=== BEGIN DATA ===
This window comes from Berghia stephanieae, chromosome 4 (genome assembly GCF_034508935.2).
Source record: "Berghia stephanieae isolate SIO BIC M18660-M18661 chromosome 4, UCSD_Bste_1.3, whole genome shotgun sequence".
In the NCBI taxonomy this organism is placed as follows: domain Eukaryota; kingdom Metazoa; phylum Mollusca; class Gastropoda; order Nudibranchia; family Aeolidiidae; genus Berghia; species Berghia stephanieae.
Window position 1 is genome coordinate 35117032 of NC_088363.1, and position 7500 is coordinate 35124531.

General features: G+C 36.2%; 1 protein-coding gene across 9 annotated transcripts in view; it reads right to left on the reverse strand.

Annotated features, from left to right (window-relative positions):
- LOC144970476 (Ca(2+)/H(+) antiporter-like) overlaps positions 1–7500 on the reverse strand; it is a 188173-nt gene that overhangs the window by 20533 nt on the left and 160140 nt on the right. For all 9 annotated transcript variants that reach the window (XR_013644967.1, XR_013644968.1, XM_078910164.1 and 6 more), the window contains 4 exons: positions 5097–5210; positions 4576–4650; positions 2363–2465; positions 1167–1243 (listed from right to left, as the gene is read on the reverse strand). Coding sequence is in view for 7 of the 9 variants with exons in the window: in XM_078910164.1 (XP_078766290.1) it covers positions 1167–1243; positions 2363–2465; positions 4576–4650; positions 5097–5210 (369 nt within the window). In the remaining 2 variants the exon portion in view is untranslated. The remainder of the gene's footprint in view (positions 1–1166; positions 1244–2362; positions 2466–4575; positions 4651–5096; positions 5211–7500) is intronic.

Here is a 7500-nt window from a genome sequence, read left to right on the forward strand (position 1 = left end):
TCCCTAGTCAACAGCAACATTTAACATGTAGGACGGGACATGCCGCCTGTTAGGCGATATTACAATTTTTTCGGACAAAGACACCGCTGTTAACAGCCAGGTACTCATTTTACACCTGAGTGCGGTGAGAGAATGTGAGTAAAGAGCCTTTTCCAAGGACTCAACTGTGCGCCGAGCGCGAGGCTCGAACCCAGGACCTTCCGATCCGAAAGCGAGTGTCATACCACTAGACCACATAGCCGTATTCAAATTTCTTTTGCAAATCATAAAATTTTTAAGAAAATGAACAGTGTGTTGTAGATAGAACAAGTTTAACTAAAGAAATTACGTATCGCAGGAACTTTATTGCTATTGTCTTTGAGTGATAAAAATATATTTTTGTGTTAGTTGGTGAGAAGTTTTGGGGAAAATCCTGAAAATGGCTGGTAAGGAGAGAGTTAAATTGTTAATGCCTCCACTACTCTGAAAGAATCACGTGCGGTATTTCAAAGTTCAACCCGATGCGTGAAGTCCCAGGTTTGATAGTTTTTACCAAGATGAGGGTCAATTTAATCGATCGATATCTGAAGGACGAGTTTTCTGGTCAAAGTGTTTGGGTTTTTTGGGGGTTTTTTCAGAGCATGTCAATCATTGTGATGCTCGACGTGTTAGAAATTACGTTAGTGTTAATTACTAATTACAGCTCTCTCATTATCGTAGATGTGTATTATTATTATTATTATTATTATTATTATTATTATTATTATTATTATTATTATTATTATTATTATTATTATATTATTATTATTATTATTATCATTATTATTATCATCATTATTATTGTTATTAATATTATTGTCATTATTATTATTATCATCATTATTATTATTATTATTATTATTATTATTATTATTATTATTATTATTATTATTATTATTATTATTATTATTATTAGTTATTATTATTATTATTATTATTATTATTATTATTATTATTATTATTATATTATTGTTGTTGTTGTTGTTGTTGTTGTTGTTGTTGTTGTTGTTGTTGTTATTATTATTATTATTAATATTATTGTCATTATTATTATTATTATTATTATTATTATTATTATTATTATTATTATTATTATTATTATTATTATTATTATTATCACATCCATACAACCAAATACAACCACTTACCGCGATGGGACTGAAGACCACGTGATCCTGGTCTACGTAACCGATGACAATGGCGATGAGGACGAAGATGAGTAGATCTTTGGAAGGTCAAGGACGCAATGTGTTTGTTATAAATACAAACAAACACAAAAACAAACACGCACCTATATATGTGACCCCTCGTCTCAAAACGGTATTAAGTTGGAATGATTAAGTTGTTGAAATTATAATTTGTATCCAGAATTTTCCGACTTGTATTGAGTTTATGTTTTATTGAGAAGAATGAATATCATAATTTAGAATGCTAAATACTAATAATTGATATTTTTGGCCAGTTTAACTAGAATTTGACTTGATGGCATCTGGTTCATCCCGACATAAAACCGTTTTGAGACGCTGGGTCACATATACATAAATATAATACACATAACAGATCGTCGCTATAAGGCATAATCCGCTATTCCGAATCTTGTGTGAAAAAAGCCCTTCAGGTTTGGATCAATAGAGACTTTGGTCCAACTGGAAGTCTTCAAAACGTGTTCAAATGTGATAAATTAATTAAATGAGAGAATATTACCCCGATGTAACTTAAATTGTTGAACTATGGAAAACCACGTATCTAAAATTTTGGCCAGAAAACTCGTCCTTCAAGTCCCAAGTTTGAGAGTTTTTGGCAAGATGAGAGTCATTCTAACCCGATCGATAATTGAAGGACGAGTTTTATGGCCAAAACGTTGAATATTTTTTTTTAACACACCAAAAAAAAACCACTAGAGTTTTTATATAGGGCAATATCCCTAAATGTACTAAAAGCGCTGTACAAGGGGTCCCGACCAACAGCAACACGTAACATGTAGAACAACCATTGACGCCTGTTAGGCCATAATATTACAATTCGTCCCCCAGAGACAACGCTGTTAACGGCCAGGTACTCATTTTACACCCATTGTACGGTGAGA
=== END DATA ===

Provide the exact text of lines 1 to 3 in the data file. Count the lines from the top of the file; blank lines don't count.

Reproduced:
This window comes from Berghia stephanieae, chromosome 4 (genome assembly GCF_034508935.2).
Source record: "Berghia stephanieae isolate SIO BIC M18660-M18661 chromosome 4, UCSD_Bste_1.3, whole genome shotgun sequence".
In the NCBI taxonomy this organism is placed as follows: domain Eukaryota; kingdom Metazoa; phylum Mollusca; class Gastropoda; order Nudibranchia; family Aeolidiidae; genus Berghia; species Berghia stephanieae.